Cloudbusters go for 2 in a row Sept. 4

       Last year the Camp Creek Cloudbusters, flag-bearers of community vintage-baseball pride, finally emerged triumphant over a team of Denver-area all-stars in the annual Labor Day game at Rock Ledge Ranch Historic Site.
       So does that mean the local lads will be complacent going into this year's encounter, scheduled at noon Monday, Sept. 4 in the ranch's hayfield? Not for a moment, responded player/coach (also ranch manager) Andy Morris. “Now that we have taste for what victory is, we want to keep it,” he said, referring to the six losses and one tie in the preceding seven years. “We'll have some big surprises that will catch our opponents off-guard.”
       The game, played by 1800s rules in which players did not wear fielding gloves, will be a featured part of the last day of Rock Ledge's summer schedule, in which the ranch at 30th Street and Gateway Road has been open Wednesday through Sunday. The hours Sept. 4 will be 10 a.m. to 3 p.m. Admission prices, which include all ranch activities that day, are $6 for adults, with lower prices for seniors, teens and youngsters.
       After Labor Day, Morris noted, “we will transition from a daily living history program to special events and demonstrations and programs throughout the fall.” In September, these will include the annual Folk Art Festival Sept. 15-17 and a master-blacksmith demonstration Sept. 23.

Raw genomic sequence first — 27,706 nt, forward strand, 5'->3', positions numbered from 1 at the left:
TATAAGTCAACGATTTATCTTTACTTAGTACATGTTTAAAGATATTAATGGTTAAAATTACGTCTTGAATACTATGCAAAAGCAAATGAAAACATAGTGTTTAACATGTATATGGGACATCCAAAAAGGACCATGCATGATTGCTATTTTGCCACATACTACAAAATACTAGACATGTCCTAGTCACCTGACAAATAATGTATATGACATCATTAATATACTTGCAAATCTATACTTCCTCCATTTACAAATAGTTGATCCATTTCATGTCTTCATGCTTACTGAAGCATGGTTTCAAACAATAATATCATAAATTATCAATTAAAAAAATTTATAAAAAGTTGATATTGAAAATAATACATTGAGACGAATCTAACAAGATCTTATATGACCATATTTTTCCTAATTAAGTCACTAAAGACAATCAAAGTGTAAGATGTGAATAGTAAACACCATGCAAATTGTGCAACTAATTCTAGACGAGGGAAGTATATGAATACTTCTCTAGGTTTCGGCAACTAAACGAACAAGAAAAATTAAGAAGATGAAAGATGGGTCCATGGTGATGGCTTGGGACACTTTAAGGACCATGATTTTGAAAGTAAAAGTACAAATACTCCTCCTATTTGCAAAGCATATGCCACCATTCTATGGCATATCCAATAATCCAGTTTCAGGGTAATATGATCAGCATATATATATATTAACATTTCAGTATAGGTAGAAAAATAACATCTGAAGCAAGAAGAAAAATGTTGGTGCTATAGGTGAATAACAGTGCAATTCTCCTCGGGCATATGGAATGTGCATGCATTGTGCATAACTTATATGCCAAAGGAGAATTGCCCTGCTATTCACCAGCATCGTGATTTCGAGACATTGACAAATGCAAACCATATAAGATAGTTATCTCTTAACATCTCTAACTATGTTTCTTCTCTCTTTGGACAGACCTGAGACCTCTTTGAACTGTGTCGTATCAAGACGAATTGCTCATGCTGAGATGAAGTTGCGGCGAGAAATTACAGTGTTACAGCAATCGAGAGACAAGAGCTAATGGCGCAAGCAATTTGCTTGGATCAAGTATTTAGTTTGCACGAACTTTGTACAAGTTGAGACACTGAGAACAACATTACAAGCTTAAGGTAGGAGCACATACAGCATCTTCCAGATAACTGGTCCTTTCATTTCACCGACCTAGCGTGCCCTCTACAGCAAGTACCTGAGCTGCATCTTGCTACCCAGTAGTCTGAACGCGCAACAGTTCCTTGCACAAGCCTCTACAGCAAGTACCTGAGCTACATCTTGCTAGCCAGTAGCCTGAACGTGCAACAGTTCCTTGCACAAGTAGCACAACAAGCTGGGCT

But back to the game. Morris was careful at first to refer to the Denver players, most of whom compete all summer in a league played by early baseball rules, as “worthy foes.” But when pressed by a local yellow journalist seeking better copy (and reminded of the game two years ago when the opponents decided at the last moment to play by 1860s instead of 1880s rules), Morris conceded that his foes - advertised as the “Colorado All-Stars” - are probably also “horsewhippers, pot- lickers, claim-jumpers and copperheads.”
       Morris also lavished praise on the local “cranks” (the early-baseball word for fans), who were allowed to play a helpful role in the 1800s. In last year's game, two would-be All-Star homeruns were caught by cranks and tossed back to Cloudbuster players for outs. “It'll be good to have them out there rooting for the home team,” he said.

Westside Pioneer article